I summon up sufficient layers of clothing, grab the camera and go out to greet the great outdoors. I'll regret it if I don't; I'll look back in July and think 'I can't believe the garden was ever white-over.' Sod's law has it that the camera battery gives out two snaps into my photo shoot. Pah!
I manage at least to photograph the wisteria outside the front door. Water had trickled drip on drip down the plant and made a fantastic cascade which ends on the outside light. Where the water has come from I don't know - the temperature this afternoon soared to a remarkable -3 degrees (not above freezing you note) - so arguably any water should not have been liquid. I know, I know. The photograph does not do it justice.
The effort of putting on all those layers of clothing should not be wasted so after stumping indoors to put the battery on charge I come back out to feed the hens; up on the field to throw corn and replace frozen water and, at the same time, yell obscenities to the small flock of starlings which have discovered easy pickings. Grr! Damn and blast you! Starlings, leave that food alone.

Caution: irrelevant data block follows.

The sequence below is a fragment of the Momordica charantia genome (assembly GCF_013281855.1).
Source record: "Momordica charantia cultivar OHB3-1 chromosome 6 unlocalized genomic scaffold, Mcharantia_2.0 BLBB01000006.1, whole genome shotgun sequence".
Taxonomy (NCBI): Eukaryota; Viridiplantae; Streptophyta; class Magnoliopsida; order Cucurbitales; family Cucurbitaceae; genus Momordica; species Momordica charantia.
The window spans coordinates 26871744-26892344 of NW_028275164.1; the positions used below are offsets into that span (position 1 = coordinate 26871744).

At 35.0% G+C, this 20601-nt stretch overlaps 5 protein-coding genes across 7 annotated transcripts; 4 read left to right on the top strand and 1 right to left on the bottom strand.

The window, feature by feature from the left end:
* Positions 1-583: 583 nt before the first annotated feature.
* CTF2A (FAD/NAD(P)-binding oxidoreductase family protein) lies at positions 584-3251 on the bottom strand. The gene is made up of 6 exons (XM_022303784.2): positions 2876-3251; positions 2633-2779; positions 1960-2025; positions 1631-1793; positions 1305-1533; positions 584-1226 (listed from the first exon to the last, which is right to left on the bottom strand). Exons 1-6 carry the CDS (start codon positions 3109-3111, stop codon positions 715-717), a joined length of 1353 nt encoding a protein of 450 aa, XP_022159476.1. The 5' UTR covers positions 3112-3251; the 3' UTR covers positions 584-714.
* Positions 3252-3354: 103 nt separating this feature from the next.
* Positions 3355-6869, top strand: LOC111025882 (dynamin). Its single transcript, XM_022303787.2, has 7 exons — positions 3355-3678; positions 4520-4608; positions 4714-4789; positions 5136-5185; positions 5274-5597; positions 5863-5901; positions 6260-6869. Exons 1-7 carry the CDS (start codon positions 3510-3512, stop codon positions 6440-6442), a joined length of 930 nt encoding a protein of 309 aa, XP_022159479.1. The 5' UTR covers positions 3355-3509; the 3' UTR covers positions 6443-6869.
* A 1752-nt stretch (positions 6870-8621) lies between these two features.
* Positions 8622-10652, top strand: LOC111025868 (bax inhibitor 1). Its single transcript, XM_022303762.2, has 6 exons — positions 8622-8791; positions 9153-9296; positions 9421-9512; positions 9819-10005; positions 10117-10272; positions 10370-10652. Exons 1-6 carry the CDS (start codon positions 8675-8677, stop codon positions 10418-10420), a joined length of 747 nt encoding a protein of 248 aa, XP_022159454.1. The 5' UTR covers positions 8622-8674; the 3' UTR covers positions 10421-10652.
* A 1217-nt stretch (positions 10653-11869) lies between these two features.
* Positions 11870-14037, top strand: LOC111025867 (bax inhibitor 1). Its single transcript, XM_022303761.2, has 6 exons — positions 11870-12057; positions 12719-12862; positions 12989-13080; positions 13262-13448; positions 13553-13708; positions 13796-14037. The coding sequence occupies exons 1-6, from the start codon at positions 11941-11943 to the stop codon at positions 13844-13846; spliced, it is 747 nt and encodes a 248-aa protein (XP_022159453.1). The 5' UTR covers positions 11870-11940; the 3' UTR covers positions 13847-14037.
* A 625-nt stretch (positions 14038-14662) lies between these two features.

Later, much later, when the fires are lit and the lights on the Christmas tree sparkle I spy, through the glass of the garden room windows, a rosy glow in the east beyond Fir House. It is the rising moon, a huge moon of the rosiest red which soars, even as we watch, above the horizon. I know last night, the night of both solstice and eclipse, was the night to see the moon but tonight it is here for us. It is the fairly insignificant red dot in the picture below.
If it looks pretty special to me and mine, hung about with all our knowledge and technologies how much more so must it have been to our predecessors on this old hill. A thing of magic and mystery. The shivers I feel on my shoulders are sometimes not to do with the cold.